Lots of exciting things happening with my family in the past week!
First of all, I’m pleased to say that Emma and I are now aided by another pair of students from our class: Arman and Samantha. We will have “joint custody” over the Nepali family for the rest of the semester, or so to speak. I think this is great, because they are still adjusting to life in America, and their children still need to be brought up to speed.
Progress with the boys is moving at previous rates, with no real changes occurring in any of them. What I have noticed over the past four weeks, though, is how tutoring quickly turns into a family affair in their household. When my group and I come over to visit, the two youngest boys are there along with either their father or their mother, rarely both. However, as soon as we arrive and set up shop in the living room, word quickly spreads throughout their building. The absent family members return home; relatives stop by to say hello and to give their children an opportunity to work with us after we finish work with Gopal’s, the apparent patriarch, youngest children.
I’m equally astounded and annoyed at how quickly studying turns into a group affair. Sometimes it’s difficult communicating the lessons to Gopal’s sons, because they have such a limited grasp on the English language. More often than not, the boys’ relatives or friends (if they’re also visiting) will start shouting out the answers in English and playfully chastise Gopal’s sons in Nepalese until they write down the correct answer.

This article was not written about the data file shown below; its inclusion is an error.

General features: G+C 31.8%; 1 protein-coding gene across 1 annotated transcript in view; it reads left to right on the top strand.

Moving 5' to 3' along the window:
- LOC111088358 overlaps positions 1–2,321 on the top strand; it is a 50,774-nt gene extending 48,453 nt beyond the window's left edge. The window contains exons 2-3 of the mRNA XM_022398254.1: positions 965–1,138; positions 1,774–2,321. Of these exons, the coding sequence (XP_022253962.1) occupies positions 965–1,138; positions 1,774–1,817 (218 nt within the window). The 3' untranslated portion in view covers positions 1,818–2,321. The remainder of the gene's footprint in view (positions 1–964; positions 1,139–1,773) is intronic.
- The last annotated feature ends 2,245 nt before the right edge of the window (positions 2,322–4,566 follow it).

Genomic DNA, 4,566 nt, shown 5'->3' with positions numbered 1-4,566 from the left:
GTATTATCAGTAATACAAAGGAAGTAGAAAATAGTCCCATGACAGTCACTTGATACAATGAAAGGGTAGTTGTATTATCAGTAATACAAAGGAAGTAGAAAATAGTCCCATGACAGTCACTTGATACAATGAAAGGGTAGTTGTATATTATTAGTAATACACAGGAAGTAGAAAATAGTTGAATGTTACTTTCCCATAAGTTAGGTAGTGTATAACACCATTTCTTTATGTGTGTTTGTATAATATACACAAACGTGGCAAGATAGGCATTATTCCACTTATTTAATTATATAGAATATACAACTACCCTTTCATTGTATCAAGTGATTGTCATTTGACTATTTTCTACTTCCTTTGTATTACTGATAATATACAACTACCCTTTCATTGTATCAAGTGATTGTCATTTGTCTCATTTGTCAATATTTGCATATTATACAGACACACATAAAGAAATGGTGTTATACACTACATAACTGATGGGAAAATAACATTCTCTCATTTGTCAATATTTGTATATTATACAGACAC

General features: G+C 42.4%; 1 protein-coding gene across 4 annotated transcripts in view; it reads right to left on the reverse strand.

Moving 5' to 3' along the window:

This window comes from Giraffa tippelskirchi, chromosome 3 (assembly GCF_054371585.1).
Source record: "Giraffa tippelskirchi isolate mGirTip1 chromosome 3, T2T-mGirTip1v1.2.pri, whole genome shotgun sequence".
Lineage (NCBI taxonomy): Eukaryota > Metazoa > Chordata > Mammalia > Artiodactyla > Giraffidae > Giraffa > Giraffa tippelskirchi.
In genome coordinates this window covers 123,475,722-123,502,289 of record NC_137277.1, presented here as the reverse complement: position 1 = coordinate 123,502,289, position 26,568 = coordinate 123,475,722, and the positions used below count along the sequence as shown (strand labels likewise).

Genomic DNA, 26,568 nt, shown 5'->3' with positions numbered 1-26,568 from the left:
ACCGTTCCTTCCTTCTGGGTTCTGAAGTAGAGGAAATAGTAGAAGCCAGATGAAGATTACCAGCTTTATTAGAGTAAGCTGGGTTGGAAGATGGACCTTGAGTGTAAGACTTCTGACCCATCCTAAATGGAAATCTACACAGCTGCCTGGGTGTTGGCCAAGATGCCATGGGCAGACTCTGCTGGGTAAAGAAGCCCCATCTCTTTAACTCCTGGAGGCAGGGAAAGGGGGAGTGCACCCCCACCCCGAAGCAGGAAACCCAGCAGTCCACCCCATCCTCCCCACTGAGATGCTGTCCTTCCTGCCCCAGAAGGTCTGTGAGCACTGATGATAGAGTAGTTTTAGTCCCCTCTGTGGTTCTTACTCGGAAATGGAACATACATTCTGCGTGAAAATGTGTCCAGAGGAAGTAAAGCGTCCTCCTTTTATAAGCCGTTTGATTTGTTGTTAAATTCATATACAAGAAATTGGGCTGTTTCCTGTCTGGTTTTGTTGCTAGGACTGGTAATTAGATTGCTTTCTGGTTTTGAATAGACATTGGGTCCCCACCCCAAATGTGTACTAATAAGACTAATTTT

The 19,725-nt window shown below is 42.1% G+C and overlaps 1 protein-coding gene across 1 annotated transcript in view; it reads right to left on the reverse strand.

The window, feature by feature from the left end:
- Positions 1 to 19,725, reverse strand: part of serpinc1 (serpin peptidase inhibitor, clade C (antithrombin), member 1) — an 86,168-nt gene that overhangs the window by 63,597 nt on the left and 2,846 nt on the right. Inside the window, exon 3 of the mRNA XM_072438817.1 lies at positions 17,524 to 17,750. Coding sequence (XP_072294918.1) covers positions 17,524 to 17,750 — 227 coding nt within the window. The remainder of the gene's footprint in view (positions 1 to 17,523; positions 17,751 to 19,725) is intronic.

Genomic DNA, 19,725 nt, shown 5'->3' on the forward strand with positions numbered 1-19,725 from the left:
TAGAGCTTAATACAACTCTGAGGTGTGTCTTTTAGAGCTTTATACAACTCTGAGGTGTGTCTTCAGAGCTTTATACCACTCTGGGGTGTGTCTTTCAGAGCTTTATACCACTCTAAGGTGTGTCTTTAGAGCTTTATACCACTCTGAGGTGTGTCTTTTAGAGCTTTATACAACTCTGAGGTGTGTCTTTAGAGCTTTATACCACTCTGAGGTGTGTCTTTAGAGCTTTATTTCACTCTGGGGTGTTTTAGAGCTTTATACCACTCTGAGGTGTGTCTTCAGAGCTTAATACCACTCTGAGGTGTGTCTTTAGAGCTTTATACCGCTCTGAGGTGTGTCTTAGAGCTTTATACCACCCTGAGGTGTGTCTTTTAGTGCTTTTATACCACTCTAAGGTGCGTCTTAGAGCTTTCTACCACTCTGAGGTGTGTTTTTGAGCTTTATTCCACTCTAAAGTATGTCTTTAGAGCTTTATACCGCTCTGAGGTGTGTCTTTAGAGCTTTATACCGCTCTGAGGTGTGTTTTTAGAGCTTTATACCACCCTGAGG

Usually I find this irritating. It’s pretty obvious that the friends, who speak better English than Gopal’s sons, are trying to impress Emma or I (and now Arman and Sam) with their knowledge. It bothers me in particular because I continually stress that none of Gopal’s children will actually learn this material unless they figure it out for themselves. I can give them all the correct answers to their math homework, and they’ll get a good grade for the assignment, but what will happen on the test? I won’t be there to tell the correct answer when they stumble.
Still, despite my frustrations, I am nonetheless impressed by the older generation’s involvement in the younger one. Gopal and his wife often sit on the sidelines and go over previous assignments, urging their boys to practice writing after they finish homework. They also bring assignments from their ELL classes for the volunteers and I to correct; in some respects they are actually much more eager to learn than their children.
Gopal himself provides an interesting example. Gopal carries a worn little black notebook that he can usually be seen writing in from time to time. On Monday he asked me to explain the values of different American currency, so we went through the motions: a penny is one cent, a nickel is five cents, etc. He wrote all this information down in that notebook for review later that day, or perhaps in an ELL class. I noticed that he has rather beautiful handwriting; even when he writes in English, everything is neat and legible.
But make no mistake, Gopal and his wife are totally and fully dedicated to the development of their children. We offered to take the boys to the park after homework, but by the time we finished (5PM – after tutoring for two hours straight) Gopal laughed and told Arman that it was too late for that. I was disappointed to hear that; we had planned the trip to the park, and at 80 degrees the weather couldn’t have been better, but I digress. I still want to take them there, before the weather gets too cold or the sun starts to set too early in the afternoon.
I am left wondering what else my group and I can do for this family. So far their sole interest in us is our ability to teach their children; every so often a trip to the clinic is mentioned, but that would be for the two oldest sons, and only when neither parent nor relative is around to chaperone them to Wilson.
Not that I haven’t found this enjoyable or rewarding, but I can’t help but ask: what else needs to be done? Since we now have four volunteers working with the family in groups of two twice a week, there has to be something.